Bigby Bear Dives Into New Territory: An Advance Review Of ‘Bigby Bear: The Explorer’

by Rachel Bellwoar

In the past Bigby Bear hasn’t strayed too far from the forest. Bigby Bear: The Explorer changes that in a big way. The third book of Bigby Bear to be released by Humanoid’s imprint, BiG, it’s not every bear that can claim they were the first bear on the moon and the first bear to land on Mars. He probably doesn’t have much competition for first bear to walk on the ocean floor, either. It’s a lot of travel, but it’s exactly the kind of shake-up this series needed after two volumes spent above water on solid ground.

Written and illustrated by Philippe Coudray, new locations mean new situations for Bigby to react to, and you can’t get much more different than outer space. A forest is a natural habitat for a bear but Coudray use this volume to take Bigby out of his comfort zone and to see how he fares in environments where bears aren’t usually found or expected.

From faulty rocket ships to evolution, like previous volumes, The Explorer consists of one-page comics centered around the theme of exploration. Coudray still shows a preference for standalone stories to serial ones, which is how Bigby is able to get from the moon to the ocean in the span of a page. There are also a lot of museum visits this time around. This isn’t the first time Coudray has used Bigby to question the morality of zoos and the contrast between Bigby visiting a place where all of the other animals are caged is felt.

One of the most interesting comics to touch on this subject appears early on in the volume and then only as subtext. A caged bird and a fish in a fishbowl ask Bigby to take them to the ocean. Since they’re going underwater, Bigby ends up swapping them out so the bird is in the fishbowl and the fish is in the cage, where he can breathe. It’s a really comical sight and one you can enjoy at that surface level, but it’s the swap of the bowl and the cage that makes it funny. If the bird wasn’t there and it was just a fish in a cage it suddenly becomes a lot sadder.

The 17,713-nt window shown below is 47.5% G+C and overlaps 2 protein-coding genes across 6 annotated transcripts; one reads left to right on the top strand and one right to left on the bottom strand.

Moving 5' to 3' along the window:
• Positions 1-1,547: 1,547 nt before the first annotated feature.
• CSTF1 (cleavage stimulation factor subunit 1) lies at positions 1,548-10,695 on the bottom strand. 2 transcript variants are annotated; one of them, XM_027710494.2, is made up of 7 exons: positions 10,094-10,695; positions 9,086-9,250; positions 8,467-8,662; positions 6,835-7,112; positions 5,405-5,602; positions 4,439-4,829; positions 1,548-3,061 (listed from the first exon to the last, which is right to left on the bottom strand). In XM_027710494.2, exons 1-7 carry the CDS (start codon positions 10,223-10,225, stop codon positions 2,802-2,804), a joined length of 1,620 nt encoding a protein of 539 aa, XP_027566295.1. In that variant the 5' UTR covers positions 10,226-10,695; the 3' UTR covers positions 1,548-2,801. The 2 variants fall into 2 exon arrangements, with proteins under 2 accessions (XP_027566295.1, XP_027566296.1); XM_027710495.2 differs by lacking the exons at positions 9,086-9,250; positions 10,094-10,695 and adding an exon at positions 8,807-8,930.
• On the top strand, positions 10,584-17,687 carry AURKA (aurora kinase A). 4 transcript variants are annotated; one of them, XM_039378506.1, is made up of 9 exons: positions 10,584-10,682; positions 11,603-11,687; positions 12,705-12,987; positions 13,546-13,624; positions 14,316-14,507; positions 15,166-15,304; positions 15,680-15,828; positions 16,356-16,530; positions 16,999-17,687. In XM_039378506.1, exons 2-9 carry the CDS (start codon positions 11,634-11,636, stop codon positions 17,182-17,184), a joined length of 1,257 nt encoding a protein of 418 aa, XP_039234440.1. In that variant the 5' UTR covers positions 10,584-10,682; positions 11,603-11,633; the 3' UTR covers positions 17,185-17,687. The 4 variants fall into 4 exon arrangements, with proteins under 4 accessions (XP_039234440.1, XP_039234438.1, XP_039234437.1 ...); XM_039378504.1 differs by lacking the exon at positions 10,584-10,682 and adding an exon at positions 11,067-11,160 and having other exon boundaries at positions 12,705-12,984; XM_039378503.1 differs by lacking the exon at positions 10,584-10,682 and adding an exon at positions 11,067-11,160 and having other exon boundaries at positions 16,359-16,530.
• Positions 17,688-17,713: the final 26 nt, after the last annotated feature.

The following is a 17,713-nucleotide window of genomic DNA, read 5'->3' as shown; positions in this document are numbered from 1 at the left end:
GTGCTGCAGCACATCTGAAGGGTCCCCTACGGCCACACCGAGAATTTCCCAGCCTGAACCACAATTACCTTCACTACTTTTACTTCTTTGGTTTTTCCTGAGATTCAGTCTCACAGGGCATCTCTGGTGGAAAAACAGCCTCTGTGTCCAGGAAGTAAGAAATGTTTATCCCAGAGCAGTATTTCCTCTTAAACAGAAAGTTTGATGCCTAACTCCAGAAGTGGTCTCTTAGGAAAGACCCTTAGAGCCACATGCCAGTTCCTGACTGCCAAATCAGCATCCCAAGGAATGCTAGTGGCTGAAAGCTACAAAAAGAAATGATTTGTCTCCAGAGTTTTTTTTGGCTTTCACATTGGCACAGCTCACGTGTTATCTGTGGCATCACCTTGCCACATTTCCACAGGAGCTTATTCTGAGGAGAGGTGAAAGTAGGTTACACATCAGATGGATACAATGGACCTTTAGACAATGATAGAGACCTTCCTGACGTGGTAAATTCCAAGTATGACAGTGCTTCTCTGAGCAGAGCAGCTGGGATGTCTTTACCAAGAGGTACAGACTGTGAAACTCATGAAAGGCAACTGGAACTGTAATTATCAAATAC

Coudray doesn’t make it so you have to read his comics this way or always find a dour message behind them. That couldn’t be farther from what Bigby represents. Bigby is about seeing the world in a new light. It’s about thinking outside the box and coming at problems in new ways. It’s about remembering that life can be stranger than fiction and that yetis might exist, and that’s ok if they do. Standing by “it’s impossible” only works until you find out otherwise.

If all of this seems a lot to get from a talking bear, then you haven’t met many talking bears before. Bigby Bear: The Explorer goes on sale March 25th from Humanoids and is a wonderful addition to the pantheon of talking bears that includes Paddington and Yogi Bear.

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